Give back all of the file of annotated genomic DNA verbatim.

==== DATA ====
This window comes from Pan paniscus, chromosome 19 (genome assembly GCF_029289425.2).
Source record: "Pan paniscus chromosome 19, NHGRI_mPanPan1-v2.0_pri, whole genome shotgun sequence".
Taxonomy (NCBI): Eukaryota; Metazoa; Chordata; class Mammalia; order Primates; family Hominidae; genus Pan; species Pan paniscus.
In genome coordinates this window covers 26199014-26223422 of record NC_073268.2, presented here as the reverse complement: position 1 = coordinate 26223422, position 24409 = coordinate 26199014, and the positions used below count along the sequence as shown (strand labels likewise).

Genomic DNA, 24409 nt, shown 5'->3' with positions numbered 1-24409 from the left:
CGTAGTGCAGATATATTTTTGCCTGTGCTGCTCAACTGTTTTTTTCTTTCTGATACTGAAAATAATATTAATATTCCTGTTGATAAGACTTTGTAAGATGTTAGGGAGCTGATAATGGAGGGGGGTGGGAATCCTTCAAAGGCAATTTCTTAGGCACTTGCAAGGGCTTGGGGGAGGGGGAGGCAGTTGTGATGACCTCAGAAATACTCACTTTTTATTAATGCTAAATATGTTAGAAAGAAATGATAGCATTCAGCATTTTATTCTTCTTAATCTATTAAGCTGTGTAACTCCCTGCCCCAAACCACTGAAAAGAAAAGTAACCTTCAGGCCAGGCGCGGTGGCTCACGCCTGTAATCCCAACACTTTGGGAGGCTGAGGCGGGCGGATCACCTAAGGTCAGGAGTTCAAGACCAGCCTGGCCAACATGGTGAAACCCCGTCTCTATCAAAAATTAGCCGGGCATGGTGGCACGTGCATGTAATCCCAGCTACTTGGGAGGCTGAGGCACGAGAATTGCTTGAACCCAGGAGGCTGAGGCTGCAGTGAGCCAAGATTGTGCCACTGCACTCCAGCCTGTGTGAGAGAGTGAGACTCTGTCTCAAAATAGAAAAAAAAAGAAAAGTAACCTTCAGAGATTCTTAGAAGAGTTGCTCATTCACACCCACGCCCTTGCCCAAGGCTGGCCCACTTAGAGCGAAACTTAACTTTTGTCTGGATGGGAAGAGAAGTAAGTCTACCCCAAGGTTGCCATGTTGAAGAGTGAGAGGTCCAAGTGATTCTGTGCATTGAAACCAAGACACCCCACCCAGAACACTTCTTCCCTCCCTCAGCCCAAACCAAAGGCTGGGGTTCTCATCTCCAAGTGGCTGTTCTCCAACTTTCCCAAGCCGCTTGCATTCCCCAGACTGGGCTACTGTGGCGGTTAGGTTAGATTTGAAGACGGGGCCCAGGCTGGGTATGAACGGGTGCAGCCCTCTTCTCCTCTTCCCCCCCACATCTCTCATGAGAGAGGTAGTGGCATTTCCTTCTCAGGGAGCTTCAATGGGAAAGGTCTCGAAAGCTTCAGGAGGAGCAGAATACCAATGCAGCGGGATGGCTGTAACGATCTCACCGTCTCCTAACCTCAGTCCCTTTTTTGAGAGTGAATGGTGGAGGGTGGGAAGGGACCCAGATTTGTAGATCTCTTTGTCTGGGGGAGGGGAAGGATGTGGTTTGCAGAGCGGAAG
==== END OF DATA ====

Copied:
This window comes from Pan paniscus, chromosome 19 (genome assembly GCF_029289425.2).
Source record: "Pan paniscus chromosome 19, NHGRI_mPanPan1-v2.0_pri, whole genome shotgun sequence".
Taxonomy (NCBI): Eukaryota; Metazoa; Chordata; class Mammalia; order Primates; family Hominidae; genus Pan; species Pan paniscus.
In genome coordinates this window covers 26199014-26223422 of record NC_073268.2, presented here as the reverse complement: position 1 = coordinate 26223422, position 24409 = coordinate 26199014, and the positions used below count along the sequence as shown (strand labels likewise).

Genomic DNA, 24409 nt, shown 5'->3' with positions numbered 1-24409 from the left:
CGTAGTGCAGATATATTTTTGCCTGTGCTGCTCAACTGTTTTTTTCTTTCTGATACTGAAAATAATATTAATATTCCTGTTGATAAGACTTTGTAAGATGTTAGGGAGCTGATAATGGAGGGGGGTGGGAATCCTTCAAAGGCAATTTCTTAGGCACTTGCAAGGGCTTGGGGGAGGGGGAGGCAGTTGTGATGACCTCAGAAATACTCACTTTTTATTAATGCTAAATATGTTAGAAAGAAATGATAGCATTCAGCATTTTATTCTTCTTAATCTATTAAGCTGTGTAACTCCCTGCCCCAAACCACTGAAAAGAAAAGTAACCTTCAGGCCAGGCGCGGTGGCTCACGCCTGTAATCCCAACACTTTGGGAGGCTGAGGCGGGCGGATCACCTAAGGTCAGGAGTTCAAGACCAGCCTGGCCAACATGGTGAAACCCCGTCTCTATCAAAAATTAGCCGGGCATGGTGGCACGTGCATGTAATCCCAGCTACTTGGGAGGCTGAGGCACGAGAATTGCTTGAACCCAGGAGGCTGAGGCTGCAGTGAGCCAAGATTGTGCCACTGCACTCCAGCCTGTGTGAGAGAGTGAGACTCTGTCTCAAAATAGAAAAAAAAAGAAAAGTAACCTTCAGAGATTCTTAGAAGAGTTGCTCATTCACACCCACGCCCTTGCCCAAGGCTGGCCCACTTAGAGCGAAACTTAACTTTTGTCTGGATGGGAAGAGAAGTAAGTCTACCCCAAGGTTGCCATGTTGAAGAGTGAGAGGTCCAAGTGATTCTGTGCATTGAAACCAAGACACCCCACCCAGAACACTTCTTCCCTCCCTCAGCCCAAACCAAAGGCTGGGGTTCTCATCTCCAAGTGGCTGTTCTCCAACTTTCCCAAGCCGCTTGCATTCCCCAGACTGGGCTACTGTGGCGGTTAGGTTAGATTTGAAGACGGGGCCCAGGCTGGGTATGAACGGGTGCAGCCCTCTTCTCCTCTTCCCCCCCACATCTCTCATGAGAGAGGTAGTGGCATTTCCTTCTCAGGGAGCTTCAATGGGAAAGGTCTCGAAAGCTTCAGGAGGAGCAGAATACCAATGCAGCGGGATGGCTGTAACGATCTCACCGTCTCCTAACCTCAGTCCCTTTTTTGAGAGTGAATGGTGGAGGGTGGGAAGGGACCCAGATTTGTAGATCTCTTTGTCTGGGGGAGGGGAAGGATGTGGTTTGCAGAGCGGAAG